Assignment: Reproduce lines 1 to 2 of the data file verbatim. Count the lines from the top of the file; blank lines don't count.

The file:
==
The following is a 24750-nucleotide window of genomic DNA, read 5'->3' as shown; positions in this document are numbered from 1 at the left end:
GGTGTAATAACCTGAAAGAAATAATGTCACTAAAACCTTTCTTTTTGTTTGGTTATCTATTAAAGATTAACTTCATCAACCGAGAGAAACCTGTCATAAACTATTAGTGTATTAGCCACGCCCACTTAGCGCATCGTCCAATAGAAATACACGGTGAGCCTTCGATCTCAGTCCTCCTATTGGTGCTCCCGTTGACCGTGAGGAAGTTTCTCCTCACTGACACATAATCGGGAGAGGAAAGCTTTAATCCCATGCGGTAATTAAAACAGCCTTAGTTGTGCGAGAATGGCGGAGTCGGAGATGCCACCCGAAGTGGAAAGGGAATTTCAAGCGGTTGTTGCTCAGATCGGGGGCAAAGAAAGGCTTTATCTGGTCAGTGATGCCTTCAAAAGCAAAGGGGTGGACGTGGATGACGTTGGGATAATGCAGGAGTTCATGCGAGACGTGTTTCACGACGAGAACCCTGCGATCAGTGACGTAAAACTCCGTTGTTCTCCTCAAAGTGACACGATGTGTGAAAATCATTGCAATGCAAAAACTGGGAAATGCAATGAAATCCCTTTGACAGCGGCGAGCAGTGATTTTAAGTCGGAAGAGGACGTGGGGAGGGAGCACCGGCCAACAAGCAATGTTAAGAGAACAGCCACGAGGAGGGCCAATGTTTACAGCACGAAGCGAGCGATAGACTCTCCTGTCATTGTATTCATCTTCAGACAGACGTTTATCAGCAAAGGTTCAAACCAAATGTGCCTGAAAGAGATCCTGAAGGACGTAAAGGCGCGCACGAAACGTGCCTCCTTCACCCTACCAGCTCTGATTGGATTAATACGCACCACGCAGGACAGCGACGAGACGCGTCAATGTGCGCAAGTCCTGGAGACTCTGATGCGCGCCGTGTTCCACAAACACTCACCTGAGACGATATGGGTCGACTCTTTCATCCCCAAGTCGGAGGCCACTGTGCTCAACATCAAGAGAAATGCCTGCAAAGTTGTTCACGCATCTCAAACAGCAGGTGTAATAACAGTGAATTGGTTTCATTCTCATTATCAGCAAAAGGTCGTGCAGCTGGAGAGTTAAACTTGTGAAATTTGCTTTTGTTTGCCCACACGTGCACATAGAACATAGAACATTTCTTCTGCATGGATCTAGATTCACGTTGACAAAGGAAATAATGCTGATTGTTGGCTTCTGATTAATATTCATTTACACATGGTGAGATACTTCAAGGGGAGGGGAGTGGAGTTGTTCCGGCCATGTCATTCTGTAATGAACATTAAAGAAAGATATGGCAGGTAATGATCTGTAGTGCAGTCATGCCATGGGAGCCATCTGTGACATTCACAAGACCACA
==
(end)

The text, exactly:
The following is a 24750-nucleotide window of genomic DNA, read 5'->3' as shown; positions in this document are numbered from 1 at the left end:
GGTGTAATAACCTGAAAGAAATAATGTCACTAAAACCTTTCTTTTTGTTTGGTTATCTATTAAAGATTAACTTCATCAACCGAGAGAAACCTGTCATAAACTATTAGTGTATTAGCCACGCCCACTTAGCGCATCGTCCAATAGAAATACACGGTGAGCCTTCGATCTCAGTCCTCCTATTGGTGCTCCCGTTGACCGTGAGGAAGTTTCTCCTCACTGACACATAATCGGGAGAGGAAAGCTTTAATCCCATGCGGTAATTAAAACAGCCTTAGTTGTGCGAGAATGGCGGAGTCGGAGATGCCACCCGAAGTGGAAAGGGAATTTCAAGCGGTTGTTGCTCAGATCGGGGGCAAAGAAAGGCTTTATCTGGTCAGTGATGCCTTCAAAAGCAAAGGGGTGGACGTGGATGACGTTGGGATAATGCAGGAGTTCATGCGAGACGTGTTTCACGACGAGAACCCTGCGATCAGTGACGTAAAACTCCGTTGTTCTCCTCAAAGTGACACGATGTGTGAAAATCATTGCAATGCAAAAACTGGGAAATGCAATGAAATCCCTTTGACAGCGGCGAGCAGTGATTTTAAGTCGGAAGAGGACGTGGGGAGGGAGCACCGGCCAACAAGCAATGTTAAGAGAACAGCCACGAGGAGGGCCAATGTTTACAGCACGAAGCGAGCGATAGACTCTCCTGTCATTGTATTCATCTTCAGACAGACGTTTATCAGCAAAGGTTCAAACCAAATGTGCCTGAAAGAGATCCTGAAGGACGTAAAGGCGCGCACGAAACGTGCCTCCTTCACCCTACCAGCTCTGATTGGATTAATACGCACCACGCAGGACAGCGACGAGACGCGTCAATGTGCGCAAGTCCTGGAGACTCTGATGCGCGCCGTGTTCCACAAACACTCACCTGAGACGATATGGGTCGACTCTTTCATCCCCAAGTCGGAGGCCACTGTGCTCAACATCAAGAGAAATGCCTGCAAAGTTGTTCACGCATCTCAAACAGCAGGTGTAATAACAGTGAATTGGTTTCATTCTCATTATCAGCAAAAGGTCGTGCAGCTGGAGAGTTAAACTTGTGAAATTTGCTTTTGTTTGCCCACACGTGCACATAGAACATAGAACATTTCTTCTGCATGGATCTAGATTCACGTTGACAAAGGAAATAATGCTGATTGTTGGCTTCTGATTAATATTCATTTACACATGGTGAGATACTTCAAGGGGAGGGGAGTGGAGTTGTTCCGGCCATGTCATTCTGTAATGAACATTAAAGAAAGATATGGCAGGTAATGATCTGTAGTGCAGTCATGCCATGGGAGCCATCTGTGACATTCACAAGACCACA